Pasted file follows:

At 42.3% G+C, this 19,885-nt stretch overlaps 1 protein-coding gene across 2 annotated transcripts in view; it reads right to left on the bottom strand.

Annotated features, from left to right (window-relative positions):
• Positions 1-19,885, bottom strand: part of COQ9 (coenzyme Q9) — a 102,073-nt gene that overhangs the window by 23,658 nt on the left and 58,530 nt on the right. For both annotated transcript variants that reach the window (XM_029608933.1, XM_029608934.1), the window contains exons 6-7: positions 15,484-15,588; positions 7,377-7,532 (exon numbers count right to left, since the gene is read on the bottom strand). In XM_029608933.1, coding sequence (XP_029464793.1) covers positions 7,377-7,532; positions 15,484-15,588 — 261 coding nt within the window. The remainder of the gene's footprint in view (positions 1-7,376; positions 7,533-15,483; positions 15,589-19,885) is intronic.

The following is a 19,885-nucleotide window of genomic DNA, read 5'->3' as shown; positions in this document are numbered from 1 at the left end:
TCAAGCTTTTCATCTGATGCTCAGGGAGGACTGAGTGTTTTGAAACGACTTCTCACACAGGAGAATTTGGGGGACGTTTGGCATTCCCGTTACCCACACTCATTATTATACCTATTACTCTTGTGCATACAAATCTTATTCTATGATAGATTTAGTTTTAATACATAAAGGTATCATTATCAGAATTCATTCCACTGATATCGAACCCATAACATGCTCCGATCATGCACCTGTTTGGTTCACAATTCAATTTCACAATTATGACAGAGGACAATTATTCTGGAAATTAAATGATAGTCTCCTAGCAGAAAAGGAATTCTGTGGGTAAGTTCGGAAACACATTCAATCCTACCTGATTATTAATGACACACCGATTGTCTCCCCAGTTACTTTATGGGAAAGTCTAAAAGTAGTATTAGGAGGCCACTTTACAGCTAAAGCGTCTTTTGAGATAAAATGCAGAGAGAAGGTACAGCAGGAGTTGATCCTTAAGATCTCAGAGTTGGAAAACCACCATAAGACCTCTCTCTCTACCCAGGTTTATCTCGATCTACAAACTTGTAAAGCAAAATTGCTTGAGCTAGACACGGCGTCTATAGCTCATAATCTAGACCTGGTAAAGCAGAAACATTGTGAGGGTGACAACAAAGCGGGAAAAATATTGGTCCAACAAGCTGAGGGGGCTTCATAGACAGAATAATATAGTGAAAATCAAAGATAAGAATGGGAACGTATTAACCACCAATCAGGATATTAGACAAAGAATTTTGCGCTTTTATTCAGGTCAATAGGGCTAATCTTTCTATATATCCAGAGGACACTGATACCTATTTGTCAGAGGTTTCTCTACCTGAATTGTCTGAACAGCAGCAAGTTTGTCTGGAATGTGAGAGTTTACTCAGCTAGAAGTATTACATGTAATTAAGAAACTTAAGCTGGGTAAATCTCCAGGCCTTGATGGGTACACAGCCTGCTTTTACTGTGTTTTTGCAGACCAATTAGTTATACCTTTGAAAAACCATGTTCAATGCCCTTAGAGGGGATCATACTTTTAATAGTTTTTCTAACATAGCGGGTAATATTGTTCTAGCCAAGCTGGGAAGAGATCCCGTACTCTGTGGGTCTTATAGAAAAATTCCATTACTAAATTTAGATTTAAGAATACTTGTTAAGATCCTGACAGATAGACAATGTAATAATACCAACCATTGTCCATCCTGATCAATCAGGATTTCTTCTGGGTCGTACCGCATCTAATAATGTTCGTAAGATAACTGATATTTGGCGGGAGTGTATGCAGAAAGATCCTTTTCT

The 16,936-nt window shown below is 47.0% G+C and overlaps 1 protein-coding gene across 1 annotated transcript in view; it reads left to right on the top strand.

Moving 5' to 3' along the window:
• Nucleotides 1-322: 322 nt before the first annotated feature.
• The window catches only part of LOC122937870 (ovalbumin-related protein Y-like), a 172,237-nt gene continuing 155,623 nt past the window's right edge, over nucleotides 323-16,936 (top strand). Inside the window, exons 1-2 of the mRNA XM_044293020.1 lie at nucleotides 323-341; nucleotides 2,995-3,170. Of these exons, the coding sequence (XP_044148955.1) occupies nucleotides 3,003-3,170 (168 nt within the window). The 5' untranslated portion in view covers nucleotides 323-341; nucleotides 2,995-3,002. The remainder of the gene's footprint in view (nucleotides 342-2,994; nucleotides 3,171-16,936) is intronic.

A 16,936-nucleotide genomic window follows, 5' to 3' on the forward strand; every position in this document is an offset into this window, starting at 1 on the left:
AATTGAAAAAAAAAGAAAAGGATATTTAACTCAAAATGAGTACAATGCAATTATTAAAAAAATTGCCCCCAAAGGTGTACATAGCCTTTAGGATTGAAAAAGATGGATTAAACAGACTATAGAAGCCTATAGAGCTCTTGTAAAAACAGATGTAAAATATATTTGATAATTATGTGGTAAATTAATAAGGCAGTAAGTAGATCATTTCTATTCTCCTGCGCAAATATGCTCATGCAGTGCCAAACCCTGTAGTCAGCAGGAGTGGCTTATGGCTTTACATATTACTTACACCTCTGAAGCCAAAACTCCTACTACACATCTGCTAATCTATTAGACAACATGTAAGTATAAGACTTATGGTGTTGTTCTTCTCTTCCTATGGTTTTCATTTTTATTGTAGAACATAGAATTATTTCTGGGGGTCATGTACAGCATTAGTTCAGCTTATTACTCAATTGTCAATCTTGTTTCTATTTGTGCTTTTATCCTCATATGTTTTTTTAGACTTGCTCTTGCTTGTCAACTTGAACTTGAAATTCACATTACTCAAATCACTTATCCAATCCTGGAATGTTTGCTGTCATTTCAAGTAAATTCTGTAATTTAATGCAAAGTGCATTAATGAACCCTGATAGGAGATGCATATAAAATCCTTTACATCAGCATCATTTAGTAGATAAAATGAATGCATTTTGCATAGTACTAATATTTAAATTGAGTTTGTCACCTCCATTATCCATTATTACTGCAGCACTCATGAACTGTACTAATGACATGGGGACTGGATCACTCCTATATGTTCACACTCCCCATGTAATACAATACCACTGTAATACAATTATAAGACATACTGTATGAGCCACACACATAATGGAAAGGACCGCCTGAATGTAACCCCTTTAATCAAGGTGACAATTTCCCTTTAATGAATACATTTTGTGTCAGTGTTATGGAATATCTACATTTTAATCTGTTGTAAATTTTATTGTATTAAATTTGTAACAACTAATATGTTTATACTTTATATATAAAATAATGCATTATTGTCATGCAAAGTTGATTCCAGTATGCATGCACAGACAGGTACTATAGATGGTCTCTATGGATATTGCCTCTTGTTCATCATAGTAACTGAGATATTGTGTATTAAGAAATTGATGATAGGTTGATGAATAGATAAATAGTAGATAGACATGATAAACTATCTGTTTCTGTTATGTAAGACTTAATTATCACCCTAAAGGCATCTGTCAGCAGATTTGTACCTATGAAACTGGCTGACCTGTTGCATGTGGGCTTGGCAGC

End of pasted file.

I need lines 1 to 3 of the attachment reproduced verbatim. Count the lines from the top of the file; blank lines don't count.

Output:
At 42.3% G+C, this 19,885-nt stretch overlaps 1 protein-coding gene across 2 annotated transcripts in view; it reads right to left on the bottom strand.

Annotated features, from left to right (window-relative positions):
• Positions 1-19,885, bottom strand: part of COQ9 (coenzyme Q9) — a 102,073-nt gene that overhangs the window by 23,658 nt on the left and 58,530 nt on the right. For both annotated transcript variants that reach the window (XM_029608933.1, XM_029608934.1), the window contains exons 6-7: positions 15,484-15,588; positions 7,377-7,532 (exon numbers count right to left, since the gene is read on the bottom strand). In XM_029608933.1, coding sequence (XP_029464793.1) covers positions 7,377-7,532; positions 15,484-15,588 — 261 coding nt within the window. The remainder of the gene's footprint in view (positions 1-7,376; positions 7,533-15,483; positions 15,589-19,885) is intronic.